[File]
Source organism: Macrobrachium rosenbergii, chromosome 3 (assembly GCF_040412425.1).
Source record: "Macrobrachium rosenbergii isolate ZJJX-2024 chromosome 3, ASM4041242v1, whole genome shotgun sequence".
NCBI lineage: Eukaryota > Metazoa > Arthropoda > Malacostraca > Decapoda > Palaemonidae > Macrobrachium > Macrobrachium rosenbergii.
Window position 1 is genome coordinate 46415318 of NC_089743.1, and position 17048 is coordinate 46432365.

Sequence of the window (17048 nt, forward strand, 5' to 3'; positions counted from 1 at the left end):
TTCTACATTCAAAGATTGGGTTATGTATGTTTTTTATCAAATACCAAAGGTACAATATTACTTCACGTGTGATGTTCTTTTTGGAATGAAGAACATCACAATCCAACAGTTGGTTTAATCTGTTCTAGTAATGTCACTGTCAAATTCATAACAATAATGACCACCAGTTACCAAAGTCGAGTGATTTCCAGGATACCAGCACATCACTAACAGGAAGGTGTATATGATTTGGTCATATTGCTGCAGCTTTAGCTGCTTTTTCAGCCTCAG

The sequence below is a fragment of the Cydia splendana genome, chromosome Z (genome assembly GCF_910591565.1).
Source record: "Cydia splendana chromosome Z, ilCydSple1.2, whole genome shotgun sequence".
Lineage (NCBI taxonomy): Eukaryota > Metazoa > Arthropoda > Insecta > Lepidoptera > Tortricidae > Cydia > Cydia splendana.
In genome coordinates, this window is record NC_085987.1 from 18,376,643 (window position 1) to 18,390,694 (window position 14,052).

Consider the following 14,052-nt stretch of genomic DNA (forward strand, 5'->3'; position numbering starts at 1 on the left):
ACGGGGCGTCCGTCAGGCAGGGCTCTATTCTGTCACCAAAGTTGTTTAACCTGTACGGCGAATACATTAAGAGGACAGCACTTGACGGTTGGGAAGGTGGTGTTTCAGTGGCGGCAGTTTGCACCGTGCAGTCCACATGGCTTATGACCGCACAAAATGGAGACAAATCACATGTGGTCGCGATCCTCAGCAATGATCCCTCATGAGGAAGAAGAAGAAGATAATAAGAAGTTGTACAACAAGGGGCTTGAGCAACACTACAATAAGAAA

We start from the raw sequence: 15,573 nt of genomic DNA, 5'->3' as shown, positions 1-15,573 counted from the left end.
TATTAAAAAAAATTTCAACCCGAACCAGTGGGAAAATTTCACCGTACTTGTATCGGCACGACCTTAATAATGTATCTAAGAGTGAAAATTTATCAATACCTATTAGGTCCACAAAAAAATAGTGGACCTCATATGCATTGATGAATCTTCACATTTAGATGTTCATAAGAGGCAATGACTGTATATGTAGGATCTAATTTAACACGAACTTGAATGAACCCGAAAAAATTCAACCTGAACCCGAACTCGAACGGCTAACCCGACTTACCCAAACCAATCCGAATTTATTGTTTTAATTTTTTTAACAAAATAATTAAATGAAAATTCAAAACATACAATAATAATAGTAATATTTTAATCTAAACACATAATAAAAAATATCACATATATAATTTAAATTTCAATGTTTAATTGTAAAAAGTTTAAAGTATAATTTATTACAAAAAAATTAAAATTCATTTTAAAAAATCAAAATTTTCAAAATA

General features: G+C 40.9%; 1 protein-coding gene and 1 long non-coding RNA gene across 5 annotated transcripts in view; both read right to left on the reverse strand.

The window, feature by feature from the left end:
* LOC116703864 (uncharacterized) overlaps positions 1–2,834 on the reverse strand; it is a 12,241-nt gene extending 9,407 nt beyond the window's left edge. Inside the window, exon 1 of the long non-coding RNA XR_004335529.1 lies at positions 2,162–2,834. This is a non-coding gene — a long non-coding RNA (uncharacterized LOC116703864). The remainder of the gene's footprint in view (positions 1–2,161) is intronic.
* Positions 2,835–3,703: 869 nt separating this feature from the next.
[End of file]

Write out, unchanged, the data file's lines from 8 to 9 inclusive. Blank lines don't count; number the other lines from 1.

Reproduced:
Source record: "Cydia splendana chromosome Z, ilCydSple1.2, whole genome shotgun sequence".
Lineage (NCBI taxonomy): Eukaryota > Metazoa > Arthropoda > Insecta > Lepidoptera > Tortricidae > Cydia > Cydia splendana.